Sometimes I am totally at a loss as to why a particular book wins a major prize but never more so than the winner of the 2010 Costa First Novel Award, Witness the Night by Kishwar Desai. With so much worth reading out there, dare I give you a bit of advice about it - don't bother!
Desai clearly has a cause to champion and a worthy one too, namely, female infanticide and, increasingly, female foeticide, specifically in the Punjab. No one would argue about the horrors associated with these practices. However, if they are to be incorporated as the pivotal element of a piece of fiction, then the author needs a good narrative. That is sadly lacking. The book is badly written, badly edited and barely hangs together. Irritatingly it is littered with Hindi words which are unexplained by the author, nor is any glossary provided and, to tell you the truth, one can't be bothered to look them up.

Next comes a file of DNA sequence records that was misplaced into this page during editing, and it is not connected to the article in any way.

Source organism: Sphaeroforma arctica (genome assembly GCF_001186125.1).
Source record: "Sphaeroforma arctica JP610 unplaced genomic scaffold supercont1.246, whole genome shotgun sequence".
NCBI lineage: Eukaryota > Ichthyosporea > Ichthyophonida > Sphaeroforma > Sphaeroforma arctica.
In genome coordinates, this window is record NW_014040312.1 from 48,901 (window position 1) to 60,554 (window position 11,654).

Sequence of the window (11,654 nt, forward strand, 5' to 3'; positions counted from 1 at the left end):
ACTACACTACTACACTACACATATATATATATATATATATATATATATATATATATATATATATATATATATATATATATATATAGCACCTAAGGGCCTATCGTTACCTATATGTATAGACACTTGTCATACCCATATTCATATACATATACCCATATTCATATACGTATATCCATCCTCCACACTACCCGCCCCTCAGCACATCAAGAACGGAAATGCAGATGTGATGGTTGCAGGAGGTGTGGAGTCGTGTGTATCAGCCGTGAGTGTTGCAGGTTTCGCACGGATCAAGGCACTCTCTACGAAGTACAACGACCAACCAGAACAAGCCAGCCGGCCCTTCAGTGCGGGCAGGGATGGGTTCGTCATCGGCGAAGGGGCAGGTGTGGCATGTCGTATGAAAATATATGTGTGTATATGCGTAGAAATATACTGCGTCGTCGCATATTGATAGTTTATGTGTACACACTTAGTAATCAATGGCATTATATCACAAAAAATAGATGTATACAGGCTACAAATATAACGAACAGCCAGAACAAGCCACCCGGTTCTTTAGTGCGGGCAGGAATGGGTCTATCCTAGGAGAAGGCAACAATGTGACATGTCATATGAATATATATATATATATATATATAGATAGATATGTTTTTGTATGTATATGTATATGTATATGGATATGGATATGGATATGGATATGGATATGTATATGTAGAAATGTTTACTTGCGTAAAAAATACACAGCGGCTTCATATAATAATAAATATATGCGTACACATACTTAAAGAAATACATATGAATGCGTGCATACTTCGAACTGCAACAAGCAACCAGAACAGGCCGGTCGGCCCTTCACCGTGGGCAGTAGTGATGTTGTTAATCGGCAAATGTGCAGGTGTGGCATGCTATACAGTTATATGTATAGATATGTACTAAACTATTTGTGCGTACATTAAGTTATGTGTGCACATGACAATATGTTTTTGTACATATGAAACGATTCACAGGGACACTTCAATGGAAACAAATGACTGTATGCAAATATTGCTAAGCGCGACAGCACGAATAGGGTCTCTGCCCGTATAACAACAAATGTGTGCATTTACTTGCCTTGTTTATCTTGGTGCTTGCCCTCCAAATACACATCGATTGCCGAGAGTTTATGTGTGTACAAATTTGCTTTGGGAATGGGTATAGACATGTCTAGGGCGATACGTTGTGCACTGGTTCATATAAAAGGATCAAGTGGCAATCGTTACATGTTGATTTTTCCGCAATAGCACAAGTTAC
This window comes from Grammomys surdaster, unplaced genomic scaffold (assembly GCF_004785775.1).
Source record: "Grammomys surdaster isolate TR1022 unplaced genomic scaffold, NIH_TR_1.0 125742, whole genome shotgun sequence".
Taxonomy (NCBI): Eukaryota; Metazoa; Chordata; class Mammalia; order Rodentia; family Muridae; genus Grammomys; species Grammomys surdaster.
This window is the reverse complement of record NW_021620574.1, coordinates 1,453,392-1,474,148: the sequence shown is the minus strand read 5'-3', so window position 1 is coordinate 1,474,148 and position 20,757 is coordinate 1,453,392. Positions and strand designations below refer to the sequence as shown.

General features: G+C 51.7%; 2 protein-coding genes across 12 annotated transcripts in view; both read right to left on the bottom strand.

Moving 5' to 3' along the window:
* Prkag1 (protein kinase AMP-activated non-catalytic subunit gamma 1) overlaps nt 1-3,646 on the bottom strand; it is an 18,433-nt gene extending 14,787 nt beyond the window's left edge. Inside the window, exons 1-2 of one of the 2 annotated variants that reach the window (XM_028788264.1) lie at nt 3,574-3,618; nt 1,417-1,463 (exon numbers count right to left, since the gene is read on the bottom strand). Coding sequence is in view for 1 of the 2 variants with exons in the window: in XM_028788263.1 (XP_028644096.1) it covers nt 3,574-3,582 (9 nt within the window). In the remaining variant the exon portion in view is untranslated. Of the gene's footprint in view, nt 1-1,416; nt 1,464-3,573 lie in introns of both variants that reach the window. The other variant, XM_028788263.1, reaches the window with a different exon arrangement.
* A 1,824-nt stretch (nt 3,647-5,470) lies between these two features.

Her protagonist, the narrator, is according to herself a hard-bitten forty five year old social worker, an Indian working in Britain but back in the Punjab for the purposes of this novel, a smoker and a copious drinker - which she tells us every few pages. Nevertheless, this 'hard-bitten' social worker [embarrassingly] goes weak at the knees falling into the 'mesmerising green eyes' of a character who is clearly the villain of the piece.
The scariest element of this whole book is provided in the blurb where we are told that Desai's debut novel 'introduces' the feisty protagonist - are they warning us there are more to come?
The final touch is that this horror story is published by an outfit called 'Beautiful Books'!!